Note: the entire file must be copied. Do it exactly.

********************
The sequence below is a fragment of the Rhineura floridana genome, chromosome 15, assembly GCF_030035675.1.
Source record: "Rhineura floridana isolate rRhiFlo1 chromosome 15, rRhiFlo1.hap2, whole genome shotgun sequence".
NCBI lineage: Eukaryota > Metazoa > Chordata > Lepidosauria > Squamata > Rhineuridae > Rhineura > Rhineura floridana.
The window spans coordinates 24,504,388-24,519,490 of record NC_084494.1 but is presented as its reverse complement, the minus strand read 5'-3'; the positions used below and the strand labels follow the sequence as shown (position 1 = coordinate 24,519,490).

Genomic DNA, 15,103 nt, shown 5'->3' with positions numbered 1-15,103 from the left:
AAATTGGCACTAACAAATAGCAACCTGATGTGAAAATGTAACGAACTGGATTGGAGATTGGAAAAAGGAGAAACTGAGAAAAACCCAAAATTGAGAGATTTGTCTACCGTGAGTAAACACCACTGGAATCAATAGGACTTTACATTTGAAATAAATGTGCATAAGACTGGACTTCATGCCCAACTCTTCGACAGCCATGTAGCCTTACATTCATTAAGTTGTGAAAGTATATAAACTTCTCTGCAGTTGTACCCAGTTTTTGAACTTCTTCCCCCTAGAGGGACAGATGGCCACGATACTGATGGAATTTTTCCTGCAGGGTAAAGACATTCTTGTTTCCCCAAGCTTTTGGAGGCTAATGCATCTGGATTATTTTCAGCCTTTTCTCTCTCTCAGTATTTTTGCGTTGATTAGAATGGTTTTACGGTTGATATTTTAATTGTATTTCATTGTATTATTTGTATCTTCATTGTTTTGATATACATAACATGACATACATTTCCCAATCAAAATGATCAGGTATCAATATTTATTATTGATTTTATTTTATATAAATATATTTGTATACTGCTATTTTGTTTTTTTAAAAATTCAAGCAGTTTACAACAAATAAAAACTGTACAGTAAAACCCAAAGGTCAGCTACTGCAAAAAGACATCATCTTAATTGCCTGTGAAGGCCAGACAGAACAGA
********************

The sequence below is a fragment of the Rhineura floridana genome, chromosome 15, assembly GCF_030035675.1.
Source record: "Rhineura floridana isolate rRhiFlo1 chromosome 15, rRhiFlo1.hap2, whole genome shotgun sequence".
NCBI lineage: Eukaryota > Metazoa > Chordata > Lepidosauria > Squamata > Rhineuridae > Rhineura > Rhineura floridana.
The window spans coordinates 24,504,388-24,519,490 of record NC_084494.1 but is presented as its reverse complement, the minus strand read 5'-3'; the positions used below and the strand labels follow the sequence as shown (position 1 = coordinate 24,519,490).

Genomic DNA, 15,103 nt, shown 5'->3' with positions numbered 1-15,103 from the left:
AAATTGGCACTAACAAATAGCAACCTGATGTGAAAATGTAACGAACTGGATTGGAGATTGGAAAAAGGAGAAACTGAGAAAAACCCAAAATTGAGAGATTTGTCTACCGTGAGTAAACACCACTGGAATCAATAGGACTTTACATTTGAAATAAATGTGCATAAGACTGGACTTCATGCCCAACTCTTCGACAGCCATGTAGCCTTACATTCATTAAGTTGTGAAAGTATATAAACTTCTCTGCAGTTGTACCCAGTTTTTGAACTTCTTCCCCCTAGAGGGACAGATGGCCACGATACTGATGGAATTTTTCCTGCAGGGTAAAGACATTCTTGTTTCCCCAAGCTTTTGGAGGCTAATGCATCTGGATTATTTTCAGCCTTTTCTCTCTCTCAGTATTTTTGCGTTGATTAGAATGGTTTTACGGTTGATATTTTAATTGTATTTCATTGTATTATTTGTATCTTCATTGTTTTGATATACATAACATGACATACATTTCCCAATCAAAATGATCAGGTATCAATATTTATTATTGATTTTATTTTATATAAATATATTTGTATACTGCTATTTTGTTTTTTTAAAAATTCAAGCAGTTTACAACAAATAAAAACTGTACAGTAAAACCCAAAGGTCAGCTACTGCAAAAAGACATCATCTTAATTGCCTGTGAAGGCCAGACAGAACAGA